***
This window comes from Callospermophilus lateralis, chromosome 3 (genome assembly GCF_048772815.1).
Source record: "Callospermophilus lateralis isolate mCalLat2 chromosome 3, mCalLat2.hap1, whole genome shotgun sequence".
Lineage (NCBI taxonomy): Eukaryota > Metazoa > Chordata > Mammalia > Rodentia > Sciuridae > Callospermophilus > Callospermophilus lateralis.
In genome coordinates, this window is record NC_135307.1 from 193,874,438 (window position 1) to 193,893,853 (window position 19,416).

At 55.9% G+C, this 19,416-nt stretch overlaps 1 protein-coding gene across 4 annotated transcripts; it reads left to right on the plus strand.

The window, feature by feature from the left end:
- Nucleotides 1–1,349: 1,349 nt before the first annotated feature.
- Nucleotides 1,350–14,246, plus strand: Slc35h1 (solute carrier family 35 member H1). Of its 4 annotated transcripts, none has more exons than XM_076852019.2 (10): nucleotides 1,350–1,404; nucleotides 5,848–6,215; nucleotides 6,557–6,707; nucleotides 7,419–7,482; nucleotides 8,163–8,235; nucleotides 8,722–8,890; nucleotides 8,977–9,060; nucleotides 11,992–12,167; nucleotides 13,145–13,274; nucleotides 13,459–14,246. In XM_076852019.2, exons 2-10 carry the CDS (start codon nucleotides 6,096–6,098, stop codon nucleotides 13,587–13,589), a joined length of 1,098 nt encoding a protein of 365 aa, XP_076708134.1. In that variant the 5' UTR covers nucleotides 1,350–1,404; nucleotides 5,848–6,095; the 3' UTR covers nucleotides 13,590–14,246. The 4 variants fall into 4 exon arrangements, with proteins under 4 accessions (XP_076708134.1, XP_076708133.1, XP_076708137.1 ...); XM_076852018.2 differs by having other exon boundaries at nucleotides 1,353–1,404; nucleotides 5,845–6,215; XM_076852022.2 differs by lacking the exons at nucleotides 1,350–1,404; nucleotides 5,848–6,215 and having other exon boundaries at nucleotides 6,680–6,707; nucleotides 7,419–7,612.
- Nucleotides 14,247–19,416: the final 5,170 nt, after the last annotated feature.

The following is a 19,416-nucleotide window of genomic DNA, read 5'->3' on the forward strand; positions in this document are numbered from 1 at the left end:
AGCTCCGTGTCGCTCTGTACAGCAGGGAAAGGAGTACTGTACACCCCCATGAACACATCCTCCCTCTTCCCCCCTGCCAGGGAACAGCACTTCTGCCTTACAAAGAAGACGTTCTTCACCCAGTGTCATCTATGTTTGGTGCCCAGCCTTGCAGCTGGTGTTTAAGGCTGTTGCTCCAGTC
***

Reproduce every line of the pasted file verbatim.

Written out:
This window comes from Callospermophilus lateralis, chromosome 3 (genome assembly GCF_048772815.1).
Source record: "Callospermophilus lateralis isolate mCalLat2 chromosome 3, mCalLat2.hap1, whole genome shotgun sequence".
Lineage (NCBI taxonomy): Eukaryota > Metazoa > Chordata > Mammalia > Rodentia > Sciuridae > Callospermophilus > Callospermophilus lateralis.
In genome coordinates, this window is record NC_135307.1 from 193,874,438 (window position 1) to 193,893,853 (window position 19,416).

At 55.9% G+C, this 19,416-nt stretch overlaps 1 protein-coding gene across 4 annotated transcripts; it reads left to right on the plus strand.

The window, feature by feature from the left end:
- Nucleotides 1–1,349: 1,349 nt before the first annotated feature.
- Nucleotides 1,350–14,246, plus strand: Slc35h1 (solute carrier family 35 member H1). Of its 4 annotated transcripts, none has more exons than XM_076852019.2 (10): nucleotides 1,350–1,404; nucleotides 5,848–6,215; nucleotides 6,557–6,707; nucleotides 7,419–7,482; nucleotides 8,163–8,235; nucleotides 8,722–8,890; nucleotides 8,977–9,060; nucleotides 11,992–12,167; nucleotides 13,145–13,274; nucleotides 13,459–14,246. In XM_076852019.2, exons 2-10 carry the CDS (start codon nucleotides 6,096–6,098, stop codon nucleotides 13,587–13,589), a joined length of 1,098 nt encoding a protein of 365 aa, XP_076708134.1. In that variant the 5' UTR covers nucleotides 1,350–1,404; nucleotides 5,848–6,095; the 3' UTR covers nucleotides 13,590–14,246. The 4 variants fall into 4 exon arrangements, with proteins under 4 accessions (XP_076708134.1, XP_076708133.1, XP_076708137.1 ...); XM_076852018.2 differs by having other exon boundaries at nucleotides 1,353–1,404; nucleotides 5,845–6,215; XM_076852022.2 differs by lacking the exons at nucleotides 1,350–1,404; nucleotides 5,848–6,215 and having other exon boundaries at nucleotides 6,680–6,707; nucleotides 7,419–7,612.
- Nucleotides 14,247–19,416: the final 5,170 nt, after the last annotated feature.

The following is a 19,416-nucleotide window of genomic DNA, read 5'->3' on the forward strand; positions in this document are numbered from 1 at the left end:
AGCTCCGTGTCGCTCTGTACAGCAGGGAAAGGAGTACTGTACACCCCCATGAACACATCCTCCCTCTTCCCCCCTGCCAGGGAACAGCACTTCTGCCTTACAAAGAAGACGTTCTTCACCCAGTGTCATCTATGTTTGGTGCCCAGCCTTGCAGCTGGTGTTTAAGGCTGTTGCTCCAGTC